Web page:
I’d like to say upfront that this blog is 100% inspired by this week’s Institutes of Medicine Public Workshop on Fostering Independence and Healthy Aging through Technology, held in Washington, D.C.
During these proceedings, Dr. Geoff Fernie, a professor of surgery at the University of Toronto (and 6+ other relevant departments, including occupational and physical therapy), piqued my mind about how technology and senior living spaces are converging.
Our technology advances have already produced much: We’ve got high-tech sensors under the flooring, in-room monitors for falls management and remote home monitoring... but wait—did we forget to redesign the stairs?
Fernie’s unique engineering view and his team’s research on spaces and obstacles was a mind-opener for me. And it got me thinking about how technology dovetails with building spaces and environmental design.
In elder-spaces, it’s foremost about prevention, of course—Prevention of healthcare-associated infections, poor hygiene and sores from immobility. “Unfortunately, when we go into an institution in North America, one in 10 of us will come out with something that we didn't have when we went in,” Fernie comments.
In the long-term care field, we talk a lot about technology’s potential to better the lives of senior residents. Sometimes, the technology we cover is still “on the concept table” and not really there in real life. But high-technology doesn’t need to be a sci-fi fantasy—much of it is already here, right now.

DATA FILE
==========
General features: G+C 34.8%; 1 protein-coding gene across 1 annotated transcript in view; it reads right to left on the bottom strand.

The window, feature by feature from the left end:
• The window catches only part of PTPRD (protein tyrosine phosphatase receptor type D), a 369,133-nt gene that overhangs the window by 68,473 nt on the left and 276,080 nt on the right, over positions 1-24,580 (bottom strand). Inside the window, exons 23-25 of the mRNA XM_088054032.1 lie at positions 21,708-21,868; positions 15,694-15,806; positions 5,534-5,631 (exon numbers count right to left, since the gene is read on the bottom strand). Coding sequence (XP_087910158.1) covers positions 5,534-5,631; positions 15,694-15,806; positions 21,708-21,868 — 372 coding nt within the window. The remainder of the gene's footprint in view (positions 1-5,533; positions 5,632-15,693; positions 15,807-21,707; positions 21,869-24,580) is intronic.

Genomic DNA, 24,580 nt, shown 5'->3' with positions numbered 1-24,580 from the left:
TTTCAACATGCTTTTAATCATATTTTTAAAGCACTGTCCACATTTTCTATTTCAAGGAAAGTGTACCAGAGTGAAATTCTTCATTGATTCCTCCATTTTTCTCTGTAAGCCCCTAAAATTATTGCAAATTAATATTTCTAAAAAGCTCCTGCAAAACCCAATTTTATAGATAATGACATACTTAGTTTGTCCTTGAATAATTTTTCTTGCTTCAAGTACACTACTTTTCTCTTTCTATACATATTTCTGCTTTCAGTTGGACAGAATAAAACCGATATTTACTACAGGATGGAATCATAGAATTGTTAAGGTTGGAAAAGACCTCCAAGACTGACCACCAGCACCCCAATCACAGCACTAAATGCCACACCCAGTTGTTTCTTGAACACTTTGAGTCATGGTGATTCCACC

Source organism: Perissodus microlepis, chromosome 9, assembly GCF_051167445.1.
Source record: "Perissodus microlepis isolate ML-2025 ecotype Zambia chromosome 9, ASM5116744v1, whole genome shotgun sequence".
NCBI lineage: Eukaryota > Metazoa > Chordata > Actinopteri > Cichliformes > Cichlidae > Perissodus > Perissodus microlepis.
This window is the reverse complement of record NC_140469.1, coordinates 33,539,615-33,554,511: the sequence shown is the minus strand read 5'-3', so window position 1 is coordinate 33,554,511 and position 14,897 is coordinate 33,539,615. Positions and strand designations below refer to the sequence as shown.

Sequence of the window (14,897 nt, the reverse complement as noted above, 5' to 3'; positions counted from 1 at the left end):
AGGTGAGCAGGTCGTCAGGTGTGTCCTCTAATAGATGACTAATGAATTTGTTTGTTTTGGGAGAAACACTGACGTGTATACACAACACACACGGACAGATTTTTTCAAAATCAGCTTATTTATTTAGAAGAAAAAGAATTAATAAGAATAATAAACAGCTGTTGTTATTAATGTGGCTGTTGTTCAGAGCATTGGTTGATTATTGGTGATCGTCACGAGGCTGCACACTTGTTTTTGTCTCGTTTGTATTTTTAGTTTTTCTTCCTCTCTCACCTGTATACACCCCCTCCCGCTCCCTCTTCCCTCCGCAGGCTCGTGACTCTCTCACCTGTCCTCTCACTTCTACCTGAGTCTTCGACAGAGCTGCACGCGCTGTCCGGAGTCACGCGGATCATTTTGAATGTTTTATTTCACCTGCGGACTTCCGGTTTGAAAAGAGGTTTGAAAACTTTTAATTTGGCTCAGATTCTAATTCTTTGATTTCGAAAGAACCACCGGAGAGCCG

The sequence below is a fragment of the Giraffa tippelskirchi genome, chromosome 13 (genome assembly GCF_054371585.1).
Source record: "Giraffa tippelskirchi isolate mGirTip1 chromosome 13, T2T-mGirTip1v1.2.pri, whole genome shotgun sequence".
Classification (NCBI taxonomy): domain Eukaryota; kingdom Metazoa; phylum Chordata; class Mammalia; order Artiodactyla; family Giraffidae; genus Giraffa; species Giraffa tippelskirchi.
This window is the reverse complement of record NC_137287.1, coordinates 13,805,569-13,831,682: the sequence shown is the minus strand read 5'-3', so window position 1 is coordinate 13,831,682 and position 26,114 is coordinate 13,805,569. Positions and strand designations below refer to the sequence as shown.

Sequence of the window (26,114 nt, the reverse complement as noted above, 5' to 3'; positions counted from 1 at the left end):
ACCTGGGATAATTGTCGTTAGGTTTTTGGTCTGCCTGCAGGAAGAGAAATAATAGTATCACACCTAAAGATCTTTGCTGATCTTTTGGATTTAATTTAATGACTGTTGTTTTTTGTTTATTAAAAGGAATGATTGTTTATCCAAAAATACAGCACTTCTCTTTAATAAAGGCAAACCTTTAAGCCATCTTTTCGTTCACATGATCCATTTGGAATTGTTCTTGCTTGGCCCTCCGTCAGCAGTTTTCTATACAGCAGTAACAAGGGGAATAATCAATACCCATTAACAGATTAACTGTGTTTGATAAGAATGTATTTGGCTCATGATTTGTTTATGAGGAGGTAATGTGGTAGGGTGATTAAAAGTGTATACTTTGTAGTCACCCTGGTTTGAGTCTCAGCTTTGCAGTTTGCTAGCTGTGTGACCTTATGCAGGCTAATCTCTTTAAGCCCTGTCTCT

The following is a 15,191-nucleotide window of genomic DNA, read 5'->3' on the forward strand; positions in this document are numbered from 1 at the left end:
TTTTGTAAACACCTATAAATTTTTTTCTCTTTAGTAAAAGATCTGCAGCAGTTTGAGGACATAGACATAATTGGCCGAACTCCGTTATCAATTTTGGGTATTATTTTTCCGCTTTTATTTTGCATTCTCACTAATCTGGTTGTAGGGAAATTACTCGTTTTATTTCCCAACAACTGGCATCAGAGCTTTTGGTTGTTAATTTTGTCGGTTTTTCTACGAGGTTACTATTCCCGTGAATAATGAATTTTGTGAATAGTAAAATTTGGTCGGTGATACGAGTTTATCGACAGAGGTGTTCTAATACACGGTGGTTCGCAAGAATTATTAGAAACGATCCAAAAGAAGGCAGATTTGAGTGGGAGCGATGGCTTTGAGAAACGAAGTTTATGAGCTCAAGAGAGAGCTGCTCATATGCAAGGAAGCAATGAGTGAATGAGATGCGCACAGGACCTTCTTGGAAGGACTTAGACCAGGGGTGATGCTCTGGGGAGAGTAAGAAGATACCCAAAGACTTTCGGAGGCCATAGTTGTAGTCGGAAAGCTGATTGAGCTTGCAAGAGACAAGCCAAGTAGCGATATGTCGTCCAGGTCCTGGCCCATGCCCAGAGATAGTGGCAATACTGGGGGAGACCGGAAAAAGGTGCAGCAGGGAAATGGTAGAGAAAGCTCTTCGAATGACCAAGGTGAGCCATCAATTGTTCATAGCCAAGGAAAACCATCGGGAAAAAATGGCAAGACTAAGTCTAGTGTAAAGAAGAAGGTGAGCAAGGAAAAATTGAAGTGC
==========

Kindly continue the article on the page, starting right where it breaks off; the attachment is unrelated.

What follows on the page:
We already can put sensors under the flooring, sensors on the bed mattress, and motion detectors in the room. We even have software that can monitor a resident's gait, to predict the potential of a fall before it happens.
Yet, sometimes what we might really need to do is redesign the staircase instead, Fernie suggests. And I think he means that both literally and proverbially.
“A study in the UK involved visiting people in their own homes and asking them what they're worried about mostly of all,” Fernie relates. “It came up with a surprising result at first. It wasn't their healthcare, and it wasn't their finances. It was their stairs.”
Would it help our falls-rate if we simply change the dimensions of our staircases? Dr. Fernie and a UK study say yes: “[The study found] a sixfold decrease in accidents as you increase the depth of the step. Sixfold. By making the step deeper, it is a huge difference,” Fernie says. “If you want low-hanging fruit, let's make all of our steps deeper.”
Could this UK study be a possible hint for the U.S. building codes?
On another subject, maybe we should have stricter mores on hand-washing, to prevent the spread of germs among residents. Yes, that surely sounds logical. But how many spaces are your busy nursing caregivers asked to cross between touching that resident and dutifully washing their hands before touching the next one? Is the literal design of the care space thwarting your care purpose?
These are some of the myriad healthcare environment design-related questions posited by Dr. Fernie during today’s workshop.
To me, it also sounds like the future design of our elder-care spaces needs to have both elders and their daughters in mind—since an overwhelming percentage of family elder-caregivers are daughters, Fernie says.